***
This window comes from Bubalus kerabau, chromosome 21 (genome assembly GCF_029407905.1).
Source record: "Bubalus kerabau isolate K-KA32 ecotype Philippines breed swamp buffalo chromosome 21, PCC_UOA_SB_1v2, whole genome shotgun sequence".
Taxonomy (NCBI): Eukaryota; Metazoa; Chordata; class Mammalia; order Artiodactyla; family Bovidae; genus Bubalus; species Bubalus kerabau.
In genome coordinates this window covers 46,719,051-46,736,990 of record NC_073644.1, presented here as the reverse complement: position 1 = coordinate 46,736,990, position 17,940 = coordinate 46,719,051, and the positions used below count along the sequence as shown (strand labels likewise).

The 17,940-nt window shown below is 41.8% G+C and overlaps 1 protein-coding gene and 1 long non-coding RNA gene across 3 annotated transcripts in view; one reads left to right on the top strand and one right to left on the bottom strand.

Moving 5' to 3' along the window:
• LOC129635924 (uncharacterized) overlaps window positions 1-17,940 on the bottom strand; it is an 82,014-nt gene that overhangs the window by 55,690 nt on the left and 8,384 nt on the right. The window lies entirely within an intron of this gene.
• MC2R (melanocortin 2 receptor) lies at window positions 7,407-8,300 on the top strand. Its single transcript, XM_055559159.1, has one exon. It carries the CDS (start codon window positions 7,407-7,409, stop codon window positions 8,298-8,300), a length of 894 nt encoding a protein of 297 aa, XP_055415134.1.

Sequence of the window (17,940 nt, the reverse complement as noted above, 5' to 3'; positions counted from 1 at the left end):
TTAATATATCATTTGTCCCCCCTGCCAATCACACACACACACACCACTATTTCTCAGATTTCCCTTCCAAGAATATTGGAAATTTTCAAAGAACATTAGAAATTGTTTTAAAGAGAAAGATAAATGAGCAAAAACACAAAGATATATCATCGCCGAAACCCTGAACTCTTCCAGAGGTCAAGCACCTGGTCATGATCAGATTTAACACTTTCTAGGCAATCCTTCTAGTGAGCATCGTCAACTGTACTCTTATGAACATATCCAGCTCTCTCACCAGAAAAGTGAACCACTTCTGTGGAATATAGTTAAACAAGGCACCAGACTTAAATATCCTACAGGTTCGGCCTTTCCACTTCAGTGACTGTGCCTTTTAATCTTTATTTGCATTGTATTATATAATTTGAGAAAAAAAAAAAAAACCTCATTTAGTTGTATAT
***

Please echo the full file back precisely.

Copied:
This window comes from Bubalus kerabau, chromosome 21 (genome assembly GCF_029407905.1).
Source record: "Bubalus kerabau isolate K-KA32 ecotype Philippines breed swamp buffalo chromosome 21, PCC_UOA_SB_1v2, whole genome shotgun sequence".
Taxonomy (NCBI): Eukaryota; Metazoa; Chordata; class Mammalia; order Artiodactyla; family Bovidae; genus Bubalus; species Bubalus kerabau.
In genome coordinates this window covers 46,719,051-46,736,990 of record NC_073644.1, presented here as the reverse complement: position 1 = coordinate 46,736,990, position 17,940 = coordinate 46,719,051, and the positions used below count along the sequence as shown (strand labels likewise).

The 17,940-nt window shown below is 41.8% G+C and overlaps 1 protein-coding gene and 1 long non-coding RNA gene across 3 annotated transcripts in view; one reads left to right on the top strand and one right to left on the bottom strand.

Moving 5' to 3' along the window:
• LOC129635924 (uncharacterized) overlaps window positions 1-17,940 on the bottom strand; it is an 82,014-nt gene that overhangs the window by 55,690 nt on the left and 8,384 nt on the right. The window lies entirely within an intron of this gene.
• MC2R (melanocortin 2 receptor) lies at window positions 7,407-8,300 on the top strand. Its single transcript, XM_055559159.1, has one exon. It carries the CDS (start codon window positions 7,407-7,409, stop codon window positions 8,298-8,300), a length of 894 nt encoding a protein of 297 aa, XP_055415134.1.

Sequence of the window (17,940 nt, the reverse complement as noted above, 5' to 3'; positions counted from 1 at the left end):
TTAATATATCATTTGTCCCCCCTGCCAATCACACACACACACACCACTATTTCTCAGATTTCCCTTCCAAGAATATTGGAAATTTTCAAAGAACATTAGAAATTGTTTTAAAGAGAAAGATAAATGAGCAAAAACACAAAGATATATCATCGCCGAAACCCTGAACTCTTCCAGAGGTCAAGCACCTGGTCATGATCAGATTTAACACTTTCTAGGCAATCCTTCTAGTGAGCATCGTCAACTGTACTCTTATGAACATATCCAGCTCTCTCACCAGAAAAGTGAACCACTTCTGTGGAATATAGTTAAACAAGGCACCAGACTTAAATATCCTACAGGTTCGGCCTTTCCACTTCAGTGACTGTGCCTTTTAATCTTTATTTGCATTGTATTATATAATTTGAGAAAAAAAAAAAAAACCTCATTTAGTTGTATAT